This technique should only be performed on plants in full sap which have leaves and whose rhytidome peels off easily. The best time is in April and May. However, the removal of the graft must be carried out during vegetative rest, that is to say in winter. While waiting to perform the graft, the graft must be kept at a temperature of 2 to 4°C, so it can be in a refrigerator.

The crown graft does not pose no particular difficulty, and many amateur gardeners use it to multiply fruit trees thanks to a small-diameter rootstock grown in the ground or in containers.

The procedure goes as follows.

  • Prepare the rootstock by topping it generously up to 20 cm from the ground and pruning it so as to keep only the trunk thus rid of its branches and lateral branches.
  • Bevel the graft at the level of the lowest bud and remove the rhytidome only on one side.
  • Make a vertical cut on the rootstock, making sure that it is of equal length to that of the bevel of the scion, then take off its rhytidome.
  • Insert the scion where the outer bark of the rootstock has been peeled off.
  • Bind the two parts.
  • Place a putty on the wounds.

If the crown graft is successful, the regrowth of the graft is possible after 15 to 20 days.

The cleft graft

Cleft grafting takes place at the beginning of spring because at this time of the year, the resumption of vegetation is imminent. To perform this type of graft, it is necessary to have a handsaw and a pruning hook. The first is useful for section first the rootstock horizontally and the second serves to perform a lunge which, depending on the diameter of the rootstock, can measure from 4 to 6 cm.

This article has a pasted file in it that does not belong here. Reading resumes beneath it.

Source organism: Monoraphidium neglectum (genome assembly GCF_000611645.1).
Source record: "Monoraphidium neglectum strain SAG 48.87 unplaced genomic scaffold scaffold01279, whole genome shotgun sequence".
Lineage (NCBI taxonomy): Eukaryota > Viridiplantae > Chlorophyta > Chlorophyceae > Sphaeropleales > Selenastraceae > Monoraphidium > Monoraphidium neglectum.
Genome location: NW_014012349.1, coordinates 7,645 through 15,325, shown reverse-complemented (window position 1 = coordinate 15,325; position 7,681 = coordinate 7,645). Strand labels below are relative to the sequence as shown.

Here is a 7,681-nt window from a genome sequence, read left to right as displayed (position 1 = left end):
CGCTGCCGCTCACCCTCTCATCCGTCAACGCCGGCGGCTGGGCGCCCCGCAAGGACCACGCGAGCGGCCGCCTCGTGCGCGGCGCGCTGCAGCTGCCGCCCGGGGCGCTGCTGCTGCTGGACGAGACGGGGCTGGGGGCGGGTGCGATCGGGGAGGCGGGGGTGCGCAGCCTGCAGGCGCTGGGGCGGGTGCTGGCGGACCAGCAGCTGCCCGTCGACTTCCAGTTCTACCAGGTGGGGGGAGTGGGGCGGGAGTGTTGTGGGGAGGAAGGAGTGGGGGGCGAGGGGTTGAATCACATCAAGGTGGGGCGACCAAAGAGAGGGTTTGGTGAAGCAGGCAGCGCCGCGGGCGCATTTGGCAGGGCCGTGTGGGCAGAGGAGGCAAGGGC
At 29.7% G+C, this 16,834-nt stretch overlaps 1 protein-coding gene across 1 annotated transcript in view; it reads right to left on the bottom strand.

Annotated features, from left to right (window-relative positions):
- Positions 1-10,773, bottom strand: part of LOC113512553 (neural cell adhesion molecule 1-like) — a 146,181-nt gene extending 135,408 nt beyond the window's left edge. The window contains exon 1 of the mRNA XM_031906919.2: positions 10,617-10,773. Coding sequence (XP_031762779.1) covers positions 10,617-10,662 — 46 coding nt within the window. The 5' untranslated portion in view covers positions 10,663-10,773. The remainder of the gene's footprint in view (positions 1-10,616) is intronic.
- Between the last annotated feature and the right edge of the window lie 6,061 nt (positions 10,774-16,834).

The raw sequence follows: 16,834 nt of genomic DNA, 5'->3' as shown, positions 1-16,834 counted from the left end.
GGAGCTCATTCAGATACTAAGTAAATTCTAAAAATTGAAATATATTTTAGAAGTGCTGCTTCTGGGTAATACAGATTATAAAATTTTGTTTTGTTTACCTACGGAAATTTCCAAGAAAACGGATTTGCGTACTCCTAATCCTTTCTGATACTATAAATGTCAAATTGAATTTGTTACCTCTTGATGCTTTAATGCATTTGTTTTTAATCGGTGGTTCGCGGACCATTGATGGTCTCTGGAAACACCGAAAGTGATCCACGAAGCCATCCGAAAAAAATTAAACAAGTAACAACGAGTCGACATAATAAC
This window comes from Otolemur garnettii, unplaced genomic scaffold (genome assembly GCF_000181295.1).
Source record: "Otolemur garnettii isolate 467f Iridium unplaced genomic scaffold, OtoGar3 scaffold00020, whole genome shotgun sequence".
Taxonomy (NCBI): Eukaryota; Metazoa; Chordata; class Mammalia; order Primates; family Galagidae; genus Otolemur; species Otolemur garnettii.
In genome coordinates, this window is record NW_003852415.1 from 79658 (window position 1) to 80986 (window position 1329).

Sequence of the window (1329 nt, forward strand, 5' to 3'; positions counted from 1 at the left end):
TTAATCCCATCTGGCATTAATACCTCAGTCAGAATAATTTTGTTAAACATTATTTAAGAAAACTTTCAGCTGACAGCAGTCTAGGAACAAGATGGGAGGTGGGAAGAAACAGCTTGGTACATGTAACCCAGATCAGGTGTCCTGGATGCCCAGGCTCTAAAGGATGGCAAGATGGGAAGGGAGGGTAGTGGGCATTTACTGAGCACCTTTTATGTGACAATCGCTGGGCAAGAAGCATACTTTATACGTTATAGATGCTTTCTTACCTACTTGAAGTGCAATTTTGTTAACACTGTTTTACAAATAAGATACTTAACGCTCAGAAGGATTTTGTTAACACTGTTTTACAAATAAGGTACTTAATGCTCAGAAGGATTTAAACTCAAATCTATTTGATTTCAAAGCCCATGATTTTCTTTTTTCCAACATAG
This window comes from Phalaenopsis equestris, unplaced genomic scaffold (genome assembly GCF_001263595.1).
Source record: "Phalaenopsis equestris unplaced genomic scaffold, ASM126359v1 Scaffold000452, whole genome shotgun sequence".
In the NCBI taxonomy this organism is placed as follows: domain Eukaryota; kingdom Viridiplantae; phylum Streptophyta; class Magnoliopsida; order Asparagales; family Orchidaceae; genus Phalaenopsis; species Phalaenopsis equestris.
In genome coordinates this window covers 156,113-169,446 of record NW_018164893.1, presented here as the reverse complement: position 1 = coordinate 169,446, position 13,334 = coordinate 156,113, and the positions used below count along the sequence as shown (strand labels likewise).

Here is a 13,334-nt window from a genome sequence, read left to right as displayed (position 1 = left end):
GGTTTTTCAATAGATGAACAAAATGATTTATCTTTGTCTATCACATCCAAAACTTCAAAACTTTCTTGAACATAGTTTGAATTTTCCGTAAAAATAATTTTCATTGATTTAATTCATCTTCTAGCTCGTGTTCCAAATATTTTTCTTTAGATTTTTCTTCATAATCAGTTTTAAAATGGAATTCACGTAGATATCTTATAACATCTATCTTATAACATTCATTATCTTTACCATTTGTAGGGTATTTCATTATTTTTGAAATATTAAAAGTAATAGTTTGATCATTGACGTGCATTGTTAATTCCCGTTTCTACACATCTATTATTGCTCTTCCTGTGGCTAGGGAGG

Again, it is necessary to make the cambiums coincide of the rootstock and the graft(s) as exactly as possible for the graft to take. Of course, the ligature is essential. Ideally we opt for links in natural material such as raffia for example.

Note that it is possible to position two grafts at the stitch. They must have been taken in January from the mother plant using a double bevel cut and each have at least three eyes. While waiting to graft them, it is important to bury them for 75% of their height in an area of ​​the garden facing due north and sheltered by a low wall. The aim is to delay their resumption of vegetation compared to that of the rootstock. It is fundamental to respect this point, certainly the most important because it is the guarantee of success of a cleft graft.

The crest graft

The best time to perform an escutcheon graft is in the summer, although specialists sometimes perform it in the spring, but it is more complicated then. It is ideal for roses and can also be used to multiply certain fruit trees.

Equipped with a grafting post, the gardener take an eye on a twig. It is this eye that will serve as a graft. It is then necessary to carry out on the rootstock a incision en T whose lips are gently parted in order to be able to insert the eye or crest. All that remains is to lay a kind of raffia bandage as a ligature so that the rootstock and crest are in perfect contact with each other.

All you have to do is wait between 14 and 21 days to find out if the transplant is resumed. Success leads to the fall of the petiole after it turns yellow. On the other hand, success is not achieved when the petiole turns black then dries but remains in place.

Veneer graft

This is the technique used when the scion is about the same diameter as the rootstock. We start with bevel the scion then the rootstock is notched quite deeply 4 cm above the collar. Care must be taken to cut into the soft part between the bark and the hardwood. This whitish area is called thesapwood. Then, the two elements are pressed against each other and then well maintained with a ligature.

Very young conifers in containers and evergreen shrubs in pots can be propagated thanks to the veneer grafting which can take place, depending on the species grafted, in the spring or during the last part of the summer.